* Traditionally intransitive verbs with an AGENT-like subject should be considered as INTRANSITIVE (or UNERGATIVE);
* Traditionally intransitive verbs with a THEME-like subject should be considered UNACCUSATIVE (or ERGATIVE).
In other words, there are several differences between the verbs whose syntactic subjects are semantic agents and verbs whose syntactic subjects are not semantic agents. (12)
More evidence that the class of the so-called intransitive verbs is not a homogeneous one comes from the fact that not all intransitive verbs behave in the same way in absolute past participle constructions (italicized element in the following examples). (13)
In the next set of examples, (15) is derived from transitive verb like in (9); (16) from a verb with an AGENT like subject like in (10); and (17) from a verb with a THEME like subject like in (11).
While (15) and (17) are considered well formed, the same cannot be said for (16):
(15) TRANSIT1VE Salutate le ragazze, Gianni e tornato a casa.
(16) INTRANSITIVE * Lavorato Gianni, siamo potuti partire. (14)
(17) UNACCUSATIVE Arrivato Gianni, siamo potuti partire.
One more argument that allows us to make distinctions comes from the possibility of using the past participle of a verb in predicative function: transitive and unaccusative verbs allow those constructions whereas intransitive verbs do not.
(18) La pioggia distrugge la casa TRANSITIVE VERB La casa e distrutta.
(19) Maria canta. INTRANSITIVE VERB * Maria e cantata.
(20) L'albero fiorisce. UNACCUSATIVE VERB L'albero e fiorito.
A conspicuous group of transitive verbs allows an unaccusative alternative. In some cases, a si-construction is required but not always. In any case, NOMINATIVE case is attributed to the internal argument (the DO of the transistive construction) in the unaccusative alternative. The transitive constructions in (21) and (22) have the unaccusative counterparts given in (23) and (24). (15)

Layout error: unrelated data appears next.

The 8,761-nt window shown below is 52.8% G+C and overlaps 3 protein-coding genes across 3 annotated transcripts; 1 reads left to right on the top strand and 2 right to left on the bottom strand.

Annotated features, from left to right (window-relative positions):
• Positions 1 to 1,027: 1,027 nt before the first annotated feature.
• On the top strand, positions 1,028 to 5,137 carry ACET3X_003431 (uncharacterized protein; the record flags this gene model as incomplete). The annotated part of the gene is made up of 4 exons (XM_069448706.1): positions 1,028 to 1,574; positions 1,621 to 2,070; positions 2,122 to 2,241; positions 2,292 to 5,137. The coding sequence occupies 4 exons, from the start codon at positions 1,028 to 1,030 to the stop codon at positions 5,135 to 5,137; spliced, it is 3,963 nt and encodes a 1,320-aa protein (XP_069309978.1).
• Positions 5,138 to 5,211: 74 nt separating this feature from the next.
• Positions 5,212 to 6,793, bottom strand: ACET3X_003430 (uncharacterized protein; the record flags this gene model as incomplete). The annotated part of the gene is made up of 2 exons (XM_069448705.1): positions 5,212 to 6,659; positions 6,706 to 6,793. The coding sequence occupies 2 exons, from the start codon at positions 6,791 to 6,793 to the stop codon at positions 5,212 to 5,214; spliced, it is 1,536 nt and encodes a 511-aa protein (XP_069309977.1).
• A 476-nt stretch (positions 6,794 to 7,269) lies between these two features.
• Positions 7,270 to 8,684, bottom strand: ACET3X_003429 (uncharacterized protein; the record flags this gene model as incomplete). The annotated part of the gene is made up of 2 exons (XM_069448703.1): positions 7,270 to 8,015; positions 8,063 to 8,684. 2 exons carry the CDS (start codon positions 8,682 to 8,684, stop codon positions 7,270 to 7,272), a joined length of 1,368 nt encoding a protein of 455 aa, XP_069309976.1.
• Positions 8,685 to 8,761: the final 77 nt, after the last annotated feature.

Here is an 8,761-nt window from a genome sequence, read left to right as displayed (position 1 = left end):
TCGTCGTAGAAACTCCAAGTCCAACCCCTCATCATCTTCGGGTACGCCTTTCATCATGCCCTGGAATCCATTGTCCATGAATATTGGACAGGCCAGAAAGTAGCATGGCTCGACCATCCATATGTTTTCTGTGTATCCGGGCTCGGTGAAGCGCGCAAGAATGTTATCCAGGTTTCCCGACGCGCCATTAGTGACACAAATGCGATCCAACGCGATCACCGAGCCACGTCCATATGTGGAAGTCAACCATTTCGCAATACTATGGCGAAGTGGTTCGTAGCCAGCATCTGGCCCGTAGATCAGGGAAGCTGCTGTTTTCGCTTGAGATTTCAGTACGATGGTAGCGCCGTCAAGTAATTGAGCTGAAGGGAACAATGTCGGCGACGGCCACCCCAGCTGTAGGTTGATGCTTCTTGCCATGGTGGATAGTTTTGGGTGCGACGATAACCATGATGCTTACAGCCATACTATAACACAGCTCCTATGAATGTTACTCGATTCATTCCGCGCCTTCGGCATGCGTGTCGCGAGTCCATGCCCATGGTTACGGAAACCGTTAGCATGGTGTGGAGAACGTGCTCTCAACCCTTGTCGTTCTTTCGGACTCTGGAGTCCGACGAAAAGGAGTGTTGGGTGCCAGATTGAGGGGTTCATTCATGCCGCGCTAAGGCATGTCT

(21) Il governo aumenta la benzina.
(22) Il sole scioglie la neve.
(23) Il prezzo della benzina aumenta.
(24) La neve si scioglie.
Interestingly, the displacement of the internal argument, the THEME of those constructions to which the ACCUSATIVE case is assigned, to a VP external position (a subject position in traditional terms) also forces essere as auxiliary as shown in (25)-(28):
(25) Il governo ha aumentato la benzina.
(26) Il sole ha sciolto la neve.
(27) La benzina e aumentata.
(28) La neve si e sciolta.
It is important to remember that an intransitive verb does not allow an unaccusative alternative as the transitive simply because they lack the internal argument, the direct object in traditional terms.
From a terminological point of view, Salvi and Vanelli (16) propose to consider verbs as transitive or non-transitive according respectively to the presence or absence of an argument that functions as direct object of the verb. Subsequently, the authors divide the non-transitive into intransitives (17) and unaccusatives according to the auxiliary they select in compound tenses, avere and essere respectively. Within the unaccusatives, they identify the simple unaccusatives (18) and the pronominal unaccusatives. (19) On the other hand, Salvi and Vanelli are also aware of the possibility that the same verb may select both auxiliaries when different argument structures are present. (20)